Digest: Arsenic feed, fuel from packaging, oyster plea

Department of WTF (!?!): Roxarsone and other arsenic-based additives — known carcinogens — are used in the feed of about 70% of America's 9 billion broiler chickens to promote growth, kill parasites that cause diarrhea, and improve pigmentation of chicken meat. Huh? Even Ethicureans can't escape it: detectable arsenic levels were also found in a third of organic chicken. Vegetarians don't get off scot-free either — roxarsone excreted in chicken litter contaminates land and groundwater via manure fertilizer; and poultry litter made into fertilizer pellets for home gardens and lawns contaminates homegrown produce with arsenic — while also exposing consumers to arsenic dust. The mind just boggles. American Chemical Society

Landfill'er up: DARPA is funding research into a project that makes packaging from corn or soy that, when it has served its purpose, can be easily recycled into biofuel for diesel engines. New York Times

Suffer the little filters: Once upon a time, oysters grew 20 feet deep on the bottom of the Chesapeake Bay and filtered all its water every three days. Now that the oyster reefs and the ecosystem they supported are gone, it's a brown soup, along with other Atlantic waterways. This op-ed offers a possible solution: oyster farms. New York Times

Field tester: Montana's freshman senator, Jon Tester, is spending his spring break back in Big Sandy fixing his tractor so he can get his crops in the ground. He's got peas, red lentils, white and red wheat, and black barley he has to plant — he ends up doing it by moonlight — and the broken tractor is the only one large enough to pull the farm’s tiller and seed planter. Helena Independent Record

Still hungry: Neither the House nor the Senate version of the budget guarantees one dime of new spending for food stamps. The 2007 Farm Bill will up their spending only if lawmakers can offset the increases through budget cuts or tax increases. Des Moines Register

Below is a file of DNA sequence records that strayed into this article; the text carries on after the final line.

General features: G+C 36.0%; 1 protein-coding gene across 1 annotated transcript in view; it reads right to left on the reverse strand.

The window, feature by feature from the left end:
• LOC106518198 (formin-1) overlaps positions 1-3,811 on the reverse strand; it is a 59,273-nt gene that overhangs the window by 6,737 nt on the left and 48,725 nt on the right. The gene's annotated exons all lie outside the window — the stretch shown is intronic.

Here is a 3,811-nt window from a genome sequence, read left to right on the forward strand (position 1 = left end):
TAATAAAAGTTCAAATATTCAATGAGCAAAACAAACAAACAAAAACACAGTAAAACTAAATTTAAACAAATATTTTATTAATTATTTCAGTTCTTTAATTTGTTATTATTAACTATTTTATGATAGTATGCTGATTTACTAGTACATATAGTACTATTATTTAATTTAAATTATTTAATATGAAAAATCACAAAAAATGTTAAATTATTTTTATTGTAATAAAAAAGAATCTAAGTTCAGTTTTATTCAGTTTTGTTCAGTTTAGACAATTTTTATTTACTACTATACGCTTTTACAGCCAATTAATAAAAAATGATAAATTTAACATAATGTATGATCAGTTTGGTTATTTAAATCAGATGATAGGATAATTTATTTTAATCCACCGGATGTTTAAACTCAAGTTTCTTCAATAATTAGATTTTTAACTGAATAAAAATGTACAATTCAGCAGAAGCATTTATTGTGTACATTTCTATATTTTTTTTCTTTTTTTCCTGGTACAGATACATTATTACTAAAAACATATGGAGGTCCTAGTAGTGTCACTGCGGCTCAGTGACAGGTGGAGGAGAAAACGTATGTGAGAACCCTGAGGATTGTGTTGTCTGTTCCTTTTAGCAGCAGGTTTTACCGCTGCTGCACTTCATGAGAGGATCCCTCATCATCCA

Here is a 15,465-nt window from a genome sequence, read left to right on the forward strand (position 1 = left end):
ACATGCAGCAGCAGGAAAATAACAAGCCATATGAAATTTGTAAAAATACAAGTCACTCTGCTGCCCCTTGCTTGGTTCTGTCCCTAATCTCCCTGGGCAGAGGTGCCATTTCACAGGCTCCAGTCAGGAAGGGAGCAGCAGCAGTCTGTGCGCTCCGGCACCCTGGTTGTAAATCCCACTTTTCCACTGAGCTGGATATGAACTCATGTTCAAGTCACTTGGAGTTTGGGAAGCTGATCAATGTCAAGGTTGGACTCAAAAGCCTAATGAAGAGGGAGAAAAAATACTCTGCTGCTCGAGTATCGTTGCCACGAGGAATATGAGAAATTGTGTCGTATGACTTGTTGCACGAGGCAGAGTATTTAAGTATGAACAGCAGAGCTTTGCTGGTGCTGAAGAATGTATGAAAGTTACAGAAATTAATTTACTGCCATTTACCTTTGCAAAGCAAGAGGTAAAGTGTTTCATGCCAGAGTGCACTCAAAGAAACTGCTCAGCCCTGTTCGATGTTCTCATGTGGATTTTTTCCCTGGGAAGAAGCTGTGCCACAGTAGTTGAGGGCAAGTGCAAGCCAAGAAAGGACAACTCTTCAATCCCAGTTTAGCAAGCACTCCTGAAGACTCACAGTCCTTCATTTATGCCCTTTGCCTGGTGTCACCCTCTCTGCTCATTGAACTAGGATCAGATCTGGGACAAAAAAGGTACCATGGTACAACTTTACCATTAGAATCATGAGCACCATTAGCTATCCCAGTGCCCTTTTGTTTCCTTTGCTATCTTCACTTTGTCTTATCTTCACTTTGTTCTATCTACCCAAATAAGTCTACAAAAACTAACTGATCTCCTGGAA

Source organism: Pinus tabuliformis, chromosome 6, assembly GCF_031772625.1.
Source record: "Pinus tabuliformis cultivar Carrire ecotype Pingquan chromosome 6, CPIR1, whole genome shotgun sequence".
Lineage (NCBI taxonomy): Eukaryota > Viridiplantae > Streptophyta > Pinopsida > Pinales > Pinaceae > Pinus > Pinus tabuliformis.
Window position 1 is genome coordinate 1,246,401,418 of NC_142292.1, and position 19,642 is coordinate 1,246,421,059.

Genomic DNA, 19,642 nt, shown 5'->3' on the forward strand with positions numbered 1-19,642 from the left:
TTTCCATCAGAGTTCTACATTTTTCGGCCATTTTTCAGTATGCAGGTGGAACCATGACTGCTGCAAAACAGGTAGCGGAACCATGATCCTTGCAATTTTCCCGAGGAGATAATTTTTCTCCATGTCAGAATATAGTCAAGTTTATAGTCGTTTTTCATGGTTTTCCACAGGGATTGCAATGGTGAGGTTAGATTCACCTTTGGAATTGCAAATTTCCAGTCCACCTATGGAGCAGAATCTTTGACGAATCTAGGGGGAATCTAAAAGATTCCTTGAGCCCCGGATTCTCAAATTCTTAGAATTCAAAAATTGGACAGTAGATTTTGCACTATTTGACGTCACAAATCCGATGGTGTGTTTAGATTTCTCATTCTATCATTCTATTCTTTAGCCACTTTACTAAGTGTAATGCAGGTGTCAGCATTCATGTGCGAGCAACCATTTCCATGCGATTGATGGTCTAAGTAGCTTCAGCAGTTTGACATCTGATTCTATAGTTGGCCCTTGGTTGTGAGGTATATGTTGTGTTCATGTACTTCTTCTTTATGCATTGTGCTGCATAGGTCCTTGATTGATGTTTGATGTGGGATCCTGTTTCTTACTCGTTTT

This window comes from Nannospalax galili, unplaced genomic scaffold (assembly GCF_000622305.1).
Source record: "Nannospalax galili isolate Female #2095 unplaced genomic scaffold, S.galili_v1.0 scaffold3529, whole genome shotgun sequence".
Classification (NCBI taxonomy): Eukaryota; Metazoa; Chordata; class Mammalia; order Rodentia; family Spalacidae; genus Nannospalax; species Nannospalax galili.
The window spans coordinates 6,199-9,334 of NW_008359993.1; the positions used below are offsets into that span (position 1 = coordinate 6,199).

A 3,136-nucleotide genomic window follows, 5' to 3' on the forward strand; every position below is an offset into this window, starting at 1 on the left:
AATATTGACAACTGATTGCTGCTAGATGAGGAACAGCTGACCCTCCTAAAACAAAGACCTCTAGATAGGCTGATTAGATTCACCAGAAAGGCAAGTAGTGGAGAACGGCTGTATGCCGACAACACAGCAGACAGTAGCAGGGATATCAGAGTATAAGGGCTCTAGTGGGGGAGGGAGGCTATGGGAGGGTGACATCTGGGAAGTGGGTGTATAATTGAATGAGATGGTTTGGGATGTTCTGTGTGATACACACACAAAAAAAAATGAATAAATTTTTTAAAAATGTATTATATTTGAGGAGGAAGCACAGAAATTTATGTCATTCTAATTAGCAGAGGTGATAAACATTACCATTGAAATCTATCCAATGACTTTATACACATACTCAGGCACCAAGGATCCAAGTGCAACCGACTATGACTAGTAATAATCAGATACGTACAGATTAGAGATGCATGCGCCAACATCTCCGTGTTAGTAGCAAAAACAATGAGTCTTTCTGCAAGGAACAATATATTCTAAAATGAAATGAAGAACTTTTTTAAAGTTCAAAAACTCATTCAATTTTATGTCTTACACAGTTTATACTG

The 100-foot diet: City dwellers planting their own gardens is a natural progression of the conscious eating trend. (Seattle P-I) The Guardian reports that in England, sales of vegetable seeds are outstripping flower seeds for the first time, and community gardens all have waiting lists for plots.

All wrapped up in organic: Nonfood organic items, such as clothing and sheets, are the second-fastest-growing category of all organic products, with sales jumping to $160 million in 2005 from $85 million in 2003. But note: Current federal organic regulations don't cover how the organically grown fibers are processed. although new voluntary global standards call for goods to have 95 percent organic fiber and restrict other details, such as the type of dyes, finishes, and other materials allowed. Boston Globe

After plastics scare, glass baby bottles selling out in stores (San Francisco Chronicle)

Children are the innocent victims of wrongheaded U.S. immigration policy, like Swift & Co. workers swept up in raid (Des Moines Register)

It's open season on wild chinook salmon fishing in the Bay Area (San Francisco Chronicle)

2 Responsesto “Digest: Arsenic feed, fuel from packaging, oyster plea”

  1. Of note in the arsenic article is that McDonald's forbids its suppliers from using the arsenic-containing feed. That decision probably prevents a lot of arsenic from getting into the food chain. But what about Walmart, Burger King and other major chicken buyers? Let's see them ask for the ban.

    A commentary at the free on-line peer-reviewed journal Environmental Health Perspectives (link 1 below) has some additional information about arsenic in chicken feed.

    I think the 2004 paper by Tamar Lasky referred to in the ACS article is also at Environmental Health Perspectives (link 2).

    Link 1: http://www.ehponline.org/members/2005/7834/7834.html

    Link 2: http://www.ehponline.org/docs/2003/6407/abstract.html

  2. brad says:

    On urban gardening, here in Montréal we have an amazing network of community gardens with long waiting lists. Unfortunately over the last two years it has emerged that many of these gardens are located on contaminated sites, with high concentrations of heavy metals and other pollutants. The community garden nearest to me (a two-minute walk from our apartment) is directly under a powerline and next to a landfill. Fortunately for me, my landlord and neighbors are old Italians who have large gardens in their courtyards; all summer they give us their surplus tomatoes, peas, and beans, plus they give us bottles of homemade wine from their own grapes (the wine is awful, but we can't tell them) and excellent homemade grappa.